Charlotte Ginsborg discusses FLAMIN Production 22:22
Date posted: 12.10.2017
We caught up with artist filmmaker Charlotte Ginsborg ahead of the BFI London Film Festival premiere of her new film 22:22. The documentary paints a vivid portrait of Tom Sietas who holds the world record for static apnea (the ability to hold one's breath) which stands at a phenomenal 22 minutes and 22 seconds, a feat that has confounded scientists worldwide.
How did you come across the phenomena of static apnea and what drew you to making a film about it?
A few years ago I read an article in The Guardian titled 'Super Humans' and I was immediately drawn to Tom Sietas and his story. At first it was a sense of disbelief and intrigue; how could it be physically possible for him to deny himself breath for so long without dying, and what could possibly drive someone to do this? Then I started to think about the visual and narrative potential that a film about Tom could offer. Water has been a repeated motif in my films, and I like to work with individuals through a documentary approach to reveal a sense of the magical, something beyond conscious thought, a slippage in our appreciation of reality. I wanted to make a film that centred around Tom's breath hold and how this ability to push himself to a limit of what is humanly possible reflects on the incredible power the mind has over the body.
At the heart of 22:22 is a record attempt, in which Tom is holding his breath in a meditative trance. How did you go about filming this static moment, and was the rest of the film stylistically and thematically influenced by its stillness?
The notion of stillness was very important to me. When I watched TV footage of Tom carrying out his world record attempts I was fascinated by the fact that the struggle he was undergoing, both mentally and physically, remained invisible. This contradiction was at the heart of the film, and was one of the reasons I combined Tom's static apnea with the kinetic, expressive movements of the dancers. For me they are a visual expression of what Tom is experiencing, an embodiment of his desires.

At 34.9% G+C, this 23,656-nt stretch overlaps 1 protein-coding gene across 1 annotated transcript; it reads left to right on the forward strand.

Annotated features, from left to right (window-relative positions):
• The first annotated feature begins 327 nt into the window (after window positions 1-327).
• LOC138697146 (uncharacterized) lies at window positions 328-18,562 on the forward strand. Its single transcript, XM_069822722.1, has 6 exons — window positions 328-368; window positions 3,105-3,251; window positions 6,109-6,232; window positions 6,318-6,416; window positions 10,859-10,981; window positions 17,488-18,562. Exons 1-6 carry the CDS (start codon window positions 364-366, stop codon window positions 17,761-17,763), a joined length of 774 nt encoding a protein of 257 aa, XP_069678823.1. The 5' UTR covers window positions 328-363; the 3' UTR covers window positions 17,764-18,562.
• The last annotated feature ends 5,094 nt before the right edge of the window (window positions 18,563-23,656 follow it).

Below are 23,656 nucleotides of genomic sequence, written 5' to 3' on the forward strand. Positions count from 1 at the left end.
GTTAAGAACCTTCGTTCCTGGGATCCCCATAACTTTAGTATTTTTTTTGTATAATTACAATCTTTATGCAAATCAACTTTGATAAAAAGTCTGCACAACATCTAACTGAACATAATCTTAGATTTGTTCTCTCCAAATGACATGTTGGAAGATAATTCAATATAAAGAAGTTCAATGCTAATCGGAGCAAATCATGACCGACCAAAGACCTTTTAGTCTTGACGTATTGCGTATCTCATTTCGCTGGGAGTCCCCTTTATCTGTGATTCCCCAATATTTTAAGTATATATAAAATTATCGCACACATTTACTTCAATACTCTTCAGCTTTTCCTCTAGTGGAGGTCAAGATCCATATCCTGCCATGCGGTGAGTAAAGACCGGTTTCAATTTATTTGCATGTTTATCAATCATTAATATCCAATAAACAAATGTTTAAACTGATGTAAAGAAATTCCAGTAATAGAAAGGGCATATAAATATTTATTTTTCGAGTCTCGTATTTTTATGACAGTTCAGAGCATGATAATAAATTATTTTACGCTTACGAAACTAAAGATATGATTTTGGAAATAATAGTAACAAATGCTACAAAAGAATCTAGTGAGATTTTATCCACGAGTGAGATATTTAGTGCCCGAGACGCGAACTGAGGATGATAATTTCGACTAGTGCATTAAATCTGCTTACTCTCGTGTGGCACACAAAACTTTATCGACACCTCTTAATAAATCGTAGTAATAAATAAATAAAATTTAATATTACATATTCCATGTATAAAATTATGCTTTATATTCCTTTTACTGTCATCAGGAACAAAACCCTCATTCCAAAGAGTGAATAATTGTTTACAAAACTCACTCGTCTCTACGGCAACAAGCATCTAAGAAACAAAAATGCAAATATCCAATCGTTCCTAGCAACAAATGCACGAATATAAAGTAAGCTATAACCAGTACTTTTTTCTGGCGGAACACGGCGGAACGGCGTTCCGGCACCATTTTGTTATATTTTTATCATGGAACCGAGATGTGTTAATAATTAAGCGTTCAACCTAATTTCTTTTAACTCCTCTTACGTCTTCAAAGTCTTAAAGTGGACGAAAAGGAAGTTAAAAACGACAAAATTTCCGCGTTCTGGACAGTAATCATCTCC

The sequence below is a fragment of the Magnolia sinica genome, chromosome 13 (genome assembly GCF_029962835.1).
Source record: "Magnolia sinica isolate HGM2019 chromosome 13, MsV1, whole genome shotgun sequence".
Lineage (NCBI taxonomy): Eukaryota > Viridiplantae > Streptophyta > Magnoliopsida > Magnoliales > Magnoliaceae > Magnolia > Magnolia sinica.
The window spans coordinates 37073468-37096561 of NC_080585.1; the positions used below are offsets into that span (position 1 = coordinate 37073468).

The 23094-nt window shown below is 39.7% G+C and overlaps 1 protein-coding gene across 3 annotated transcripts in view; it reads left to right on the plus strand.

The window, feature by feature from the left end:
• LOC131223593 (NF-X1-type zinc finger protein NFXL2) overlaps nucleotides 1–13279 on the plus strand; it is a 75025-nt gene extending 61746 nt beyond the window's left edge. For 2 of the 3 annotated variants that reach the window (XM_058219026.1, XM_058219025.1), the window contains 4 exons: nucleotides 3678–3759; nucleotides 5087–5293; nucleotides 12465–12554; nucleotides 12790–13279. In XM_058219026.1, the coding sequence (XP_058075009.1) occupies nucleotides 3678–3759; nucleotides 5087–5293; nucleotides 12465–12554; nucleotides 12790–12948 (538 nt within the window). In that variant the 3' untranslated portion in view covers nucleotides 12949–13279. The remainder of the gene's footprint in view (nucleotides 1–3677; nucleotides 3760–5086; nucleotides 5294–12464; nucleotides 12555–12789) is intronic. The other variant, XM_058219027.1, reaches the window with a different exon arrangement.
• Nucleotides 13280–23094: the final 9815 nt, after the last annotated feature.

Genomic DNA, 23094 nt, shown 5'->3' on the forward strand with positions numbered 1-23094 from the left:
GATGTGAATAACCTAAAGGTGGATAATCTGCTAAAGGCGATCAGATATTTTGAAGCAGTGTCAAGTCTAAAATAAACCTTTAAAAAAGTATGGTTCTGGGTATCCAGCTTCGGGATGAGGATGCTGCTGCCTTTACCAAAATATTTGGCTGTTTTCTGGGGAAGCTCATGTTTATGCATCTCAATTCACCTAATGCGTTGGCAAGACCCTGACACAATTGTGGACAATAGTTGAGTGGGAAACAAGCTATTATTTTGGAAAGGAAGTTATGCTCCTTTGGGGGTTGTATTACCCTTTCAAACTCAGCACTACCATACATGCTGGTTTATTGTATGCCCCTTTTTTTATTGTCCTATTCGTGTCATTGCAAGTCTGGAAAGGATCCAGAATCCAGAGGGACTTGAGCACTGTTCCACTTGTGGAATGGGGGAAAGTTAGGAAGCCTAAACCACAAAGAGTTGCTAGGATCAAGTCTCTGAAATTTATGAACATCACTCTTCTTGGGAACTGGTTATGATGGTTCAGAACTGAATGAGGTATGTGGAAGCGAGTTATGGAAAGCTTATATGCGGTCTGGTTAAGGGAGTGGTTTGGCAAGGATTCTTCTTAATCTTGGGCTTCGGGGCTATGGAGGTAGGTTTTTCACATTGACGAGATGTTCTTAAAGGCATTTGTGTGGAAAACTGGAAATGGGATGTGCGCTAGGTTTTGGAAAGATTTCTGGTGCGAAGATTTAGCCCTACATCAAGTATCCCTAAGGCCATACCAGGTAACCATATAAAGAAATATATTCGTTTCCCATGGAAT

You've worked on a FLAMIN production before. How was the experience this time, and how do feel the affiliation with FLAMIN has helped you get to where you are now?
FLAMIN were very supportive in many ways. One can feel pretty isolated working as an independent filmmaker and so it is good to be able to develop and make a film with a team of people behind the scenes to help you. Because they are a small team it means you all get to know each other well and can all be very open about how he film is developing both creatively and practically. Of course the funding they offer is what is most useful as it means I can actually make the kind of work I want to make.
Many of your films are in the mid-length category. Is this a conscious decision, and does this effect the potential festival run of your films?
I have made films from five minutes through to sixty-five minutes and I usually find that the material suggests or even dictates what length the film should be. My films don't follow traditional narrative structures, and I often find the structure during the edit, which gives me the freedom to choose relatively freely how long a film should be. Having said that I am conscious of the conventions around duration, and so I often make films that are under 40 minutes as then they have more potential for festival distribution.
What are you working on at the moment?
I am working on a feature-length documentary about four boxers who I have followed in their professional and personal lives over the last four years. I paired them with choreographers to develop dance sequences that they then perform in the film in locations relevant to their stories. I'm currently editing the film, which has become very much about father and son relationships played out through the seemingly 'macho' world of boxing. I am also working on a series of short films about the experiences of Syrian refugees living in Aberdeen and Glasgow.
Commissioned as part of FLAMIN Productions round 6, 22:22 has its world premiere at BFI Southbank on Saturday 14 October as part of the BFI London Film Festival.
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